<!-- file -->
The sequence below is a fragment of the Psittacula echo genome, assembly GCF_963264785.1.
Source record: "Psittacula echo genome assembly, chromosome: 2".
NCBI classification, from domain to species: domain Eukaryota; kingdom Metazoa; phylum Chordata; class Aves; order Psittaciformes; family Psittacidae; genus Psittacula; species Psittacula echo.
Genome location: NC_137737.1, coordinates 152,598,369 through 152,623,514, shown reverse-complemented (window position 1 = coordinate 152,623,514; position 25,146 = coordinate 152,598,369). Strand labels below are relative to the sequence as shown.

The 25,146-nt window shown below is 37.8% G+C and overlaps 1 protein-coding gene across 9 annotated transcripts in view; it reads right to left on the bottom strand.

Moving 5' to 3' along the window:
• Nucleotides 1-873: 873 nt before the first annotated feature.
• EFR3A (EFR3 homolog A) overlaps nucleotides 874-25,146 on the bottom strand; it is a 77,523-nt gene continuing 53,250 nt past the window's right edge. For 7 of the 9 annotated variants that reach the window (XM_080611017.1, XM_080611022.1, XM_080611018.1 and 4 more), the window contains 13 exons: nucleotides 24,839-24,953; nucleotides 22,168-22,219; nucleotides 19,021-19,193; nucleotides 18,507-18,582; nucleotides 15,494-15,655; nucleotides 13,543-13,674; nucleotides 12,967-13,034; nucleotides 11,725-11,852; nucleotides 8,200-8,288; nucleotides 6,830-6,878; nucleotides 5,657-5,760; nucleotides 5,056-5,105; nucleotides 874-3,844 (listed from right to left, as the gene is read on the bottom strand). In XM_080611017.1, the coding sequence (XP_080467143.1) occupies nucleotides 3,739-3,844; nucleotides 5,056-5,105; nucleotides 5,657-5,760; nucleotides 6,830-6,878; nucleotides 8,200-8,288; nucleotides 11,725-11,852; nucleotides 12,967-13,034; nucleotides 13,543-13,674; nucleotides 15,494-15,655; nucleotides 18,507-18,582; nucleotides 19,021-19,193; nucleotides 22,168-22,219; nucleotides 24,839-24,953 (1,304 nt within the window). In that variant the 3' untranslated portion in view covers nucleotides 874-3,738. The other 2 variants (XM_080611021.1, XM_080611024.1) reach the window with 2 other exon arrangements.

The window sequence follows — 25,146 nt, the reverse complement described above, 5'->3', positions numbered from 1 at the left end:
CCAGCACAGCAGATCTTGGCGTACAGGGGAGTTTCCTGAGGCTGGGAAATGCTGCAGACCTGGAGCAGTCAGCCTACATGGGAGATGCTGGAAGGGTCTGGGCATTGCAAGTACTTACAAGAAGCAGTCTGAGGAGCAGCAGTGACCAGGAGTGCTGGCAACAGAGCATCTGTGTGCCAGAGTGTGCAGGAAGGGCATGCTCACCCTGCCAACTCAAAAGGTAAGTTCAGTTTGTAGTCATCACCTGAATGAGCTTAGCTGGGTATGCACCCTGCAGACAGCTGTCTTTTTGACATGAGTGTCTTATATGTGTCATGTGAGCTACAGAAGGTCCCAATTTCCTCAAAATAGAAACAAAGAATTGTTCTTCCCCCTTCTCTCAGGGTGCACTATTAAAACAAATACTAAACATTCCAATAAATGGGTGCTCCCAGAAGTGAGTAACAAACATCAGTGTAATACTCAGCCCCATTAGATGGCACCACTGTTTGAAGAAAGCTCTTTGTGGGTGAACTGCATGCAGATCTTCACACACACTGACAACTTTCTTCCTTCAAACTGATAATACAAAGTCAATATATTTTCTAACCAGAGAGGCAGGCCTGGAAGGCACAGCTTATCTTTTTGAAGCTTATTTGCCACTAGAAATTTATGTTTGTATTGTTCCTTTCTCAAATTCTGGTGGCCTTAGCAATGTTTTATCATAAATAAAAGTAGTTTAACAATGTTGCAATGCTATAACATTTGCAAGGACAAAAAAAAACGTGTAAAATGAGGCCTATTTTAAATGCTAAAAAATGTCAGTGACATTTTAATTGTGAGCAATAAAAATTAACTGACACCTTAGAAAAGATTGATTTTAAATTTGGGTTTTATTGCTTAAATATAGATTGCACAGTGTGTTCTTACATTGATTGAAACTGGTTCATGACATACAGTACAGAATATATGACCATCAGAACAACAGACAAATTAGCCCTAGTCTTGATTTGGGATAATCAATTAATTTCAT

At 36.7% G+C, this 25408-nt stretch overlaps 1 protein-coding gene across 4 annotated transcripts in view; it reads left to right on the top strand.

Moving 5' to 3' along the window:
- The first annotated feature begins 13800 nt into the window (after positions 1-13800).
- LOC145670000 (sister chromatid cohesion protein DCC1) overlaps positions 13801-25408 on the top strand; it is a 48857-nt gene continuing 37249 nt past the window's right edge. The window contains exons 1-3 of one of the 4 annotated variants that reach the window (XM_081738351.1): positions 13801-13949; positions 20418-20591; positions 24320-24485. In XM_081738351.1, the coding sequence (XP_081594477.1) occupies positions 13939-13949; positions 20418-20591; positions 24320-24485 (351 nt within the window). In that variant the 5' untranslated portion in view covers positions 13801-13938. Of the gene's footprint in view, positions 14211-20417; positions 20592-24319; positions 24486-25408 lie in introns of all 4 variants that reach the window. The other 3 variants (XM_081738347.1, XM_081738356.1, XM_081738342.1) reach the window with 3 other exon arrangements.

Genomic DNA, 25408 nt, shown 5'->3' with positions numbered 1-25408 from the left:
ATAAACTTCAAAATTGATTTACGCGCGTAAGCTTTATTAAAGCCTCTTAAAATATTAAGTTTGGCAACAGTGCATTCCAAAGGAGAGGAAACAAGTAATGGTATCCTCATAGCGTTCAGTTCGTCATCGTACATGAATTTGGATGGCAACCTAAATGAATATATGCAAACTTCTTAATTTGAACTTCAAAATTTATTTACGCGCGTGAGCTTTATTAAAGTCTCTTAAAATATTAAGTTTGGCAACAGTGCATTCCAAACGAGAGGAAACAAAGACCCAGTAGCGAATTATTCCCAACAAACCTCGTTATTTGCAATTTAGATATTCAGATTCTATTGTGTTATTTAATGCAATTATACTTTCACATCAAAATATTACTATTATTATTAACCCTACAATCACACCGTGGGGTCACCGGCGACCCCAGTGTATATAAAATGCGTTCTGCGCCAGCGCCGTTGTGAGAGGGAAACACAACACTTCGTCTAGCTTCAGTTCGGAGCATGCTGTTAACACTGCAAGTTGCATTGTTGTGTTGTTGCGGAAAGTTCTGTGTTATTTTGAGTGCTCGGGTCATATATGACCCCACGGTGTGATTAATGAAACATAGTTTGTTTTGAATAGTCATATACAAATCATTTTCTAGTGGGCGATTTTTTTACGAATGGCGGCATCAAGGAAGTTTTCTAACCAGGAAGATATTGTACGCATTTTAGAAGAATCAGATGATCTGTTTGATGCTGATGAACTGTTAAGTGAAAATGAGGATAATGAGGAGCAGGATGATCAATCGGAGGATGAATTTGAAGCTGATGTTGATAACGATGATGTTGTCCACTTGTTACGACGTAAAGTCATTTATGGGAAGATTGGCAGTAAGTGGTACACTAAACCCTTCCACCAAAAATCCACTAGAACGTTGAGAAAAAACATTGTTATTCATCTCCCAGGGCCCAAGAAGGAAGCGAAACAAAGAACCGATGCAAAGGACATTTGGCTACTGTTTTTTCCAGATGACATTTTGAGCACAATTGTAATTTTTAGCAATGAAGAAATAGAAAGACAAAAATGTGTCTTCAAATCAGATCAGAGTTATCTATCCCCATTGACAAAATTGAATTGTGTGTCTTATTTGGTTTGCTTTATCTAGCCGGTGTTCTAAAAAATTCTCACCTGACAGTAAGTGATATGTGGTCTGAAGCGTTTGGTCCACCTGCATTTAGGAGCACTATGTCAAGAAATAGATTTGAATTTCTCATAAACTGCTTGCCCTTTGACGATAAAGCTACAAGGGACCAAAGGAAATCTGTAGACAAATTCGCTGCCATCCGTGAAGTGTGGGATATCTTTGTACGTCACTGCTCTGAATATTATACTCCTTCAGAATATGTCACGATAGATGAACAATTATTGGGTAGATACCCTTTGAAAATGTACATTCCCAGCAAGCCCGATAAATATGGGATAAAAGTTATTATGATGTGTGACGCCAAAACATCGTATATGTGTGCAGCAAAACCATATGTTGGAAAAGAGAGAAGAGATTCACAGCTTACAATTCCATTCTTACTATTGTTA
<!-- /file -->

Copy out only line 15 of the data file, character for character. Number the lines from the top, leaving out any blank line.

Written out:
Genomic DNA, 25408 nt, shown 5'->3' with positions numbered 1-25408 from the left: